An Essay on Sentimental Novel

Essay by odogan19University, Bachelor'sA+, April 2010

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Sentimental novel is an emotionally extravagant novel that became popular in Europe in the 18 th century. In repeatedly tearful scenes, a character's feeling for the beauty of nature and for the griefs of others is taken as a sign of a pure heart.The Man of Feeling is one of the best example of this kind of novel.

Mr. Harley, the man of feeling is an extremely virtuous man, he believes that all human beings are like himself. He has many disappointments and some trouble because he believes people are essentially good. He is unambitious for money, and he is unambitious in love. When he finds that the woman he loves is affianced to a wealthy man, he is heartbroken, although he has never declared his love. Because of his feelings on the matter, he becomes physically ill and dies.

The Man of Feeling is certainly among the most important and influential works of sentimental novel. The novel follows Harley, bearing the name of "man of feeling" and weakened aristocrat, as he travels from his rural estate to London and back in a reluctant quest for financial advancement and more sincere quest for kindred spirits. In the novel,the writer debates mostly on sentiment, sympathy, and emotions.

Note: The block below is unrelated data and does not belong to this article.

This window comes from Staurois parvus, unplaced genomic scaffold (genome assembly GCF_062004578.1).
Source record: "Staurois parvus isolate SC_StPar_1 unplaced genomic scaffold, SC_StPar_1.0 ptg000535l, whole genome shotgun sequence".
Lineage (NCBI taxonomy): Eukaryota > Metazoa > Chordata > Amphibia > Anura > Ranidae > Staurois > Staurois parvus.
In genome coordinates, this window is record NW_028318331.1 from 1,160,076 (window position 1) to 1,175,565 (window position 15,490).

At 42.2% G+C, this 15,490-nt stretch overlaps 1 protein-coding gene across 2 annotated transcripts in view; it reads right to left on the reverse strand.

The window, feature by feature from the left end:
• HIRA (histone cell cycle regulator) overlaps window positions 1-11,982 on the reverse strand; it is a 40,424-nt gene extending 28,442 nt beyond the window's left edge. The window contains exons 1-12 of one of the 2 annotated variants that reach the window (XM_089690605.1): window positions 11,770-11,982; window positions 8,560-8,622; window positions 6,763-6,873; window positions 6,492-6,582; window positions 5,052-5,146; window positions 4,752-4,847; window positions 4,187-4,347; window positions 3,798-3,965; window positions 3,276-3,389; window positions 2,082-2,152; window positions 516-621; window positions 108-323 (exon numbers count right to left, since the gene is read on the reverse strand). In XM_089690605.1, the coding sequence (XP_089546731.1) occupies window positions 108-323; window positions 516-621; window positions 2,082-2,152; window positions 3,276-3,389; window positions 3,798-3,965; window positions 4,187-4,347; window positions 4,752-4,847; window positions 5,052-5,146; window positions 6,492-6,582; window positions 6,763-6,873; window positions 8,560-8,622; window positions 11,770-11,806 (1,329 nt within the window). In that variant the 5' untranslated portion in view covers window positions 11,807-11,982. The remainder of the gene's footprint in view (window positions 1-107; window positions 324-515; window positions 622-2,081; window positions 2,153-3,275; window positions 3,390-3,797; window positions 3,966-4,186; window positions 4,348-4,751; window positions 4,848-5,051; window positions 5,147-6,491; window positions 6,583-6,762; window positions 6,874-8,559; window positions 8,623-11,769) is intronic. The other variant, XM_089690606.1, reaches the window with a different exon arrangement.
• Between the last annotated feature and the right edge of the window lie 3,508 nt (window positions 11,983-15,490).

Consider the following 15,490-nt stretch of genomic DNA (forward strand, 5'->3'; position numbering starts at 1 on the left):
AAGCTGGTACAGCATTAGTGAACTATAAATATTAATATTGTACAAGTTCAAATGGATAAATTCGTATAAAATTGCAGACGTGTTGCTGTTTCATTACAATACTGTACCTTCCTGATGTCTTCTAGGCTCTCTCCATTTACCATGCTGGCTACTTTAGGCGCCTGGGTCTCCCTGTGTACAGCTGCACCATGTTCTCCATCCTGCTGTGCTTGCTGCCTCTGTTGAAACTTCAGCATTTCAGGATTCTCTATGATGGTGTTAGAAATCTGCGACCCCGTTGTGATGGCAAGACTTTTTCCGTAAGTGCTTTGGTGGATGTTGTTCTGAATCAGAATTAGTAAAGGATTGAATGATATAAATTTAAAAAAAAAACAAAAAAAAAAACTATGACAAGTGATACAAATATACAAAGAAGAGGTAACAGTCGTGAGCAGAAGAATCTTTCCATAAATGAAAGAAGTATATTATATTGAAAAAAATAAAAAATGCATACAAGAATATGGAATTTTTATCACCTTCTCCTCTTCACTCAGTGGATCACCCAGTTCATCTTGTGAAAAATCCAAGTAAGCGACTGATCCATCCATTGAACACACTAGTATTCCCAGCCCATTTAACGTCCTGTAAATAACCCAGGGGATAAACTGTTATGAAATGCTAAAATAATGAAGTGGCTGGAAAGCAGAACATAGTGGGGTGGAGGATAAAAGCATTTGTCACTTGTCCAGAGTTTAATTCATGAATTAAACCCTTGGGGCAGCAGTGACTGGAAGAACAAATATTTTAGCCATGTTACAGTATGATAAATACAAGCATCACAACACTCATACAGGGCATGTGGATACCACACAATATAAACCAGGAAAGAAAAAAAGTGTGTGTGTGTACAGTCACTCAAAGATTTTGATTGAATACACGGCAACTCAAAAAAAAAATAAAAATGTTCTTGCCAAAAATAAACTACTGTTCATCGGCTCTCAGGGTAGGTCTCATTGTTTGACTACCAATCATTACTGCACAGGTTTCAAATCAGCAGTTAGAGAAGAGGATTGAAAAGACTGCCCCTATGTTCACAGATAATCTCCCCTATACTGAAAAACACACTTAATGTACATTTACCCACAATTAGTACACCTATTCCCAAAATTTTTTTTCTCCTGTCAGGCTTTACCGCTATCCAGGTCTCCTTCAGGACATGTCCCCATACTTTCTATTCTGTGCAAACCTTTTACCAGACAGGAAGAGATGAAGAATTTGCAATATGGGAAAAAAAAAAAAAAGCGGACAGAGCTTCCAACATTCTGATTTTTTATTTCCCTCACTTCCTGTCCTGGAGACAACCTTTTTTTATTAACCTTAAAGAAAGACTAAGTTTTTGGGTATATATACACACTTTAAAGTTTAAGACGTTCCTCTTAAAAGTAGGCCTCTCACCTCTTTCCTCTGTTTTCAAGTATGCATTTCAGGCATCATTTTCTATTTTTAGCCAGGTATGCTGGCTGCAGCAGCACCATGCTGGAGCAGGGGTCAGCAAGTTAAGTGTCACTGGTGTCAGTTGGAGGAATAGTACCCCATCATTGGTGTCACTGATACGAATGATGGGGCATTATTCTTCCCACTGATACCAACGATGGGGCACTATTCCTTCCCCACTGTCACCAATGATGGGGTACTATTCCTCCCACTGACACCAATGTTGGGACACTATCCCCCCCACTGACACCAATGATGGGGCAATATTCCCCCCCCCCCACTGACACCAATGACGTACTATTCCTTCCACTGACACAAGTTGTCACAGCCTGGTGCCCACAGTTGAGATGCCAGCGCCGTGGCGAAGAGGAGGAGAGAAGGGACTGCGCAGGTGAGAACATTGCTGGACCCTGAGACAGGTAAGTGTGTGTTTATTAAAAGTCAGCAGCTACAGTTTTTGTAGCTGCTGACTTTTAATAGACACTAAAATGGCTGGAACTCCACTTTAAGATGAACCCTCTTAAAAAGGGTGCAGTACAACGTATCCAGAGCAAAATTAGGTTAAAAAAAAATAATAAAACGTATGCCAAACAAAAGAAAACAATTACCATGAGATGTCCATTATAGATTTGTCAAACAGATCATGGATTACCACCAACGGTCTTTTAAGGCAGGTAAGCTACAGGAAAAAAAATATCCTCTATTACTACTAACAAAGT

The Man of Feeling is one of the most typical sentimental novels,because in the novel sentiment and sensibility were allied with true virtue, and sensitivity is the main point of the man of feeling.Harley is followed in a series of episodes demonstrating his generosity in an indifferent world he assists the down-trodden, loses his love, and fails to reach success. The novel asks a series of vital questions such as ;what morality is possible in a complex commercial world? Does trying to maintain it make you a saint or a fool? Is sentiment merely a luxury for the leisured classes?

From the novel:

''The stranger was fluent on the subject. "There is no use of money,"said he, "equal to that of beneficence. With the profuse, it is lost; and even with those who lay it out according to the prudence of the world, the objects acquired by it pall on the sense, and have

scarce become our own till they lose their value with the power of pleasing; but here the enjoyment grows on reflection, and our Money is most truly ours when it ceases being in our possession.

"Yet I agree in some measure," answered Harley, "with those who

think that charity to our common beggars is often misplaced; there

are objects less obtrusive whose title is a better one."

"We cannot easily distinguish," said the stranger; "and even of the

worthless, are there not many whose imprudence, or whose vice, may

have been one dreadful consequence of misfortune?"

Harley looked again in his face, and blessed himself for his skill

in physiognomy.''

We can see some another sentimental elements which make the novel a typical sentimental novel:

Harley's departure is also typically sentimental and loaded with emotional responses, the aunt is tearful , as is his servant , and Harley looks back towards his home with a sigh. The servant tries to speak to Harley, but "he was choaked with the thought" , and this choking wordlessness can be seen by the use of the m dashes in the text which also force the reader to

pause to share Peter's sadness.


Brewer, J (1997) The Pleasures of the Imagination London: HarperCollins

Modern Philology, Vol. 75, No. 2. (Nov., 1977), pp. 159-183

The Man of Feeling (Oxford World's Classics) by Henry Mackenzie